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“Sure, I'm still paying off student loans, but that doesn't mean I'm not rich. I measure richness in relationships. I'm certain I would be a miserable millionaire if I didn't have community. Friendships are worth their weight in gold — and even more so when you invest in them.

But if I did have all sorts of money to spend (oh yeah, that other kind of *richness*), I'd want the freedom to travel Europe for months on end. With friends, of course.”

– Allea Grummert, Ask Allea
 

“To me, being rich means reaching a financial state where I don't have to worry about emergencies ruining my bank account. We don't need to retire early, if I can provide for my family and we can enjoy life, I'll be rich.”

– Jen Smith, Saving with Spunk
 

“For me, it’s not about money. We have more time and energy to put toward things we love doing, more than we’ve ever had before. So I think of rich in terms of the choices we have. And we have the choices we have today because we downsized from a 1,500 sq ft home to a 500 sq ft home.

It was when we decided to get our personal finances in order in 2015 that we decided to sell our ‘big' house and move to our ‘small' house; this decision helped us wipe out a huge chunk of debt. Downsizing to what some refer to as our ‘tiny house' has led to so many positive changes, including debt freedom, more free time, and more energy to invest in other areas of our lives.”

– Claudia, Two Cup House
 

“While I do set financial goals, including income and savings goals, I don't think I'll have ever settled into feeling ‘rich'. The biggest reason for that is that studies show that American income levels very rarely go up in a straight line; they oscillate–despite what we'd like to think. That makes it very hard for me to set a number goal and say, ‘I've made it! My financial life will now be stable in perpetuity!' You never know what's around the corner, and, unfortunately, what's around the corner is not always pleasant. It can include a reduction in income, medical debt or personal tragedies that eat away at your financial wealth.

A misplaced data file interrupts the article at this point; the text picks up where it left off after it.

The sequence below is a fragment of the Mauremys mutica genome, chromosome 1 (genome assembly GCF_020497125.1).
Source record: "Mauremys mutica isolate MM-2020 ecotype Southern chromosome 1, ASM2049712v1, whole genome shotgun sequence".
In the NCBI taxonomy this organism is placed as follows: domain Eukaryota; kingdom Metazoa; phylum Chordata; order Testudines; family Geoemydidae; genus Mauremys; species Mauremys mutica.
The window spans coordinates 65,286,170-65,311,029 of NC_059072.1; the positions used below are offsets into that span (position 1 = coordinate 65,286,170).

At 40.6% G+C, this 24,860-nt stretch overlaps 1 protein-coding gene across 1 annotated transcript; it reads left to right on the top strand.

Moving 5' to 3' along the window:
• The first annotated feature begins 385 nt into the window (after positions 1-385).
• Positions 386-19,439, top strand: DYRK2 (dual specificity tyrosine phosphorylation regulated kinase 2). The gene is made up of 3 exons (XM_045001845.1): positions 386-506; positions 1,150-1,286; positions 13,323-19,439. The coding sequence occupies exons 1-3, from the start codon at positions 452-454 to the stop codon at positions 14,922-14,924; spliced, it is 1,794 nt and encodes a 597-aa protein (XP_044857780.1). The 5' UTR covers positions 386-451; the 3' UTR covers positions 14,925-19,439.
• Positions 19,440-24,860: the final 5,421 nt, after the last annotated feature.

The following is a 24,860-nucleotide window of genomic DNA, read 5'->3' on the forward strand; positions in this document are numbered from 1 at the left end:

Instead, I try to look at my finances through the perspective of periods of feast and famine. During the periods of feast, I squirrel money away, doing my best not to give in to the temptations of lifestyle inflation. During periods of famine, when I have to draw off the saved funds, I work hard to recover and do my best to remember that because income and life circumstances oscillate, I won't always be in a bad spot. It works the other way, too. Things will get better.

Having a rich life to me is about more than money, anyways. It's about relationships. It's about assigning meaning to those ups and downs we find ourselves in. And it's about making a concentrated effort to leave a net positive impact on the world around me.”

– Femme, Femme Frugality

 

What do you think of these interpretations? And what does being rich mean to you? I'd love to hear your thoughts. Share in the comments or tweet us @invibed!